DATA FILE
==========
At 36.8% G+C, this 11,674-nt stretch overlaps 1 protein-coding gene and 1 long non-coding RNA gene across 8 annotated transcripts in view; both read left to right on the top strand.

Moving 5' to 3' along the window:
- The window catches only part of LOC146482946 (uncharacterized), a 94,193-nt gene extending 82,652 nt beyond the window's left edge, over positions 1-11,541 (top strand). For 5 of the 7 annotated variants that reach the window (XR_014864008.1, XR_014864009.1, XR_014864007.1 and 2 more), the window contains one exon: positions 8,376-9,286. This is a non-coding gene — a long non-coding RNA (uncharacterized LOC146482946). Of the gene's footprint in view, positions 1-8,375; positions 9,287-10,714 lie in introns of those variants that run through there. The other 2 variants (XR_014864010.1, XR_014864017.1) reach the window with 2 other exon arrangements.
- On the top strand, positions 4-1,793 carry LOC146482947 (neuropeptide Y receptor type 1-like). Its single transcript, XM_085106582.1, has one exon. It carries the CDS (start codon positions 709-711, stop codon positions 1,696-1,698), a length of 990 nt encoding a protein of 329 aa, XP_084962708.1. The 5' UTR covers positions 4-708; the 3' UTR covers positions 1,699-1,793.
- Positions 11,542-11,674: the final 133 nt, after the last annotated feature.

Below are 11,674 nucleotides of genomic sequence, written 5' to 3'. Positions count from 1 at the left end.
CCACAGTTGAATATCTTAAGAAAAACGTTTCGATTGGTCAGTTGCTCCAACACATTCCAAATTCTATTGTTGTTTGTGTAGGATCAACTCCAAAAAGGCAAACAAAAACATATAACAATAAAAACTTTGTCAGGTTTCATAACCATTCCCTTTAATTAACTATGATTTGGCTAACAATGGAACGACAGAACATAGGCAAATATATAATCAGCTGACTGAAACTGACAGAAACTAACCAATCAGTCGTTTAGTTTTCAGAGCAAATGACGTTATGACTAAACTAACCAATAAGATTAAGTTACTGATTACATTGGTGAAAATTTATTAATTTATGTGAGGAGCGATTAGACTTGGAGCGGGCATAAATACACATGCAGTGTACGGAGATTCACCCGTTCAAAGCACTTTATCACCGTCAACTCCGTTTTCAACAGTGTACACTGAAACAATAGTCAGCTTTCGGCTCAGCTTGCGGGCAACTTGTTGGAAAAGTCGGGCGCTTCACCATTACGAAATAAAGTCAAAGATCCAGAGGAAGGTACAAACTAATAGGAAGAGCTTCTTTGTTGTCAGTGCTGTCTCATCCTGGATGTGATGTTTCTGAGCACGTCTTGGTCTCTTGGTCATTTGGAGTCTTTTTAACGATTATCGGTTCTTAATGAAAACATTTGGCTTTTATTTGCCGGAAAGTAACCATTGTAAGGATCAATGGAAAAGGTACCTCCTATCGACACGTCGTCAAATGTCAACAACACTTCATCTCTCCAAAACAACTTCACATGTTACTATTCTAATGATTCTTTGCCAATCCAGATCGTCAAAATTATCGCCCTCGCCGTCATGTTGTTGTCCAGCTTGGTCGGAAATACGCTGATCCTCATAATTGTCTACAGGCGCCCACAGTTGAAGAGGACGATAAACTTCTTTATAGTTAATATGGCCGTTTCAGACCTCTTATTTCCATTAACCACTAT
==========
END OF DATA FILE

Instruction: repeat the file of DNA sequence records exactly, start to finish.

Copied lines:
At 36.8% G+C, this 11,674-nt stretch overlaps 1 protein-coding gene and 1 long non-coding RNA gene across 8 annotated transcripts in view; both read left to right on the top strand.

Moving 5' to 3' along the window:
- The window catches only part of LOC146482946 (uncharacterized), a 94,193-nt gene extending 82,652 nt beyond the window's left edge, over positions 1-11,541 (top strand). For 5 of the 7 annotated variants that reach the window (XR_014864008.1, XR_014864009.1, XR_014864007.1 and 2 more), the window contains one exon: positions 8,376-9,286. This is a non-coding gene — a long non-coding RNA (uncharacterized LOC146482946). Of the gene's footprint in view, positions 1-8,375; positions 9,287-10,714 lie in introns of those variants that run through there. The other 2 variants (XR_014864010.1, XR_014864017.1) reach the window with 2 other exon arrangements.
- On the top strand, positions 4-1,793 carry LOC146482947 (neuropeptide Y receptor type 1-like). Its single transcript, XM_085106582.1, has one exon. It carries the CDS (start codon positions 709-711, stop codon positions 1,696-1,698), a length of 990 nt encoding a protein of 329 aa, XP_084962708.1. The 5' UTR covers positions 4-708; the 3' UTR covers positions 1,699-1,793.
- Positions 11,542-11,674: the final 133 nt, after the last annotated feature.

Below are 11,674 nucleotides of genomic sequence, written 5' to 3'. Positions count from 1 at the left end.
CCACAGTTGAATATCTTAAGAAAAACGTTTCGATTGGTCAGTTGCTCCAACACATTCCAAATTCTATTGTTGTTTGTGTAGGATCAACTCCAAAAAGGCAAACAAAAACATATAACAATAAAAACTTTGTCAGGTTTCATAACCATTCCCTTTAATTAACTATGATTTGGCTAACAATGGAACGACAGAACATAGGCAAATATATAATCAGCTGACTGAAACTGACAGAAACTAACCAATCAGTCGTTTAGTTTTCAGAGCAAATGACGTTATGACTAAACTAACCAATAAGATTAAGTTACTGATTACATTGGTGAAAATTTATTAATTTATGTGAGGAGCGATTAGACTTGGAGCGGGCATAAATACACATGCAGTGTACGGAGATTCACCCGTTCAAAGCACTTTATCACCGTCAACTCCGTTTTCAACAGTGTACACTGAAACAATAGTCAGCTTTCGGCTCAGCTTGCGGGCAACTTGTTGGAAAAGTCGGGCGCTTCACCATTACGAAATAAAGTCAAAGATCCAGAGGAAGGTACAAACTAATAGGAAGAGCTTCTTTGTTGTCAGTGCTGTCTCATCCTGGATGTGATGTTTCTGAGCACGTCTTGGTCTCTTGGTCATTTGGAGTCTTTTTAACGATTATCGGTTCTTAATGAAAACATTTGGCTTTTATTTGCCGGAAAGTAACCATTGTAAGGATCAATGGAAAAGGTACCTCCTATCGACACGTCGTCAAATGTCAACAACACTTCATCTCTCCAAAACAACTTCACATGTTACTATTCTAATGATTCTTTGCCAATCCAGATCGTCAAAATTATCGCCCTCGCCGTCATGTTGTTGTCCAGCTTGGTCGGAAATACGCTGATCCTCATAATTGTCTACAGGCGCCCACAGTTGAAGAGGACGATAAACTTCTTTATAGTTAATATGGCCGTTTCAGACCTCTTATTTCCATTAACCACTAT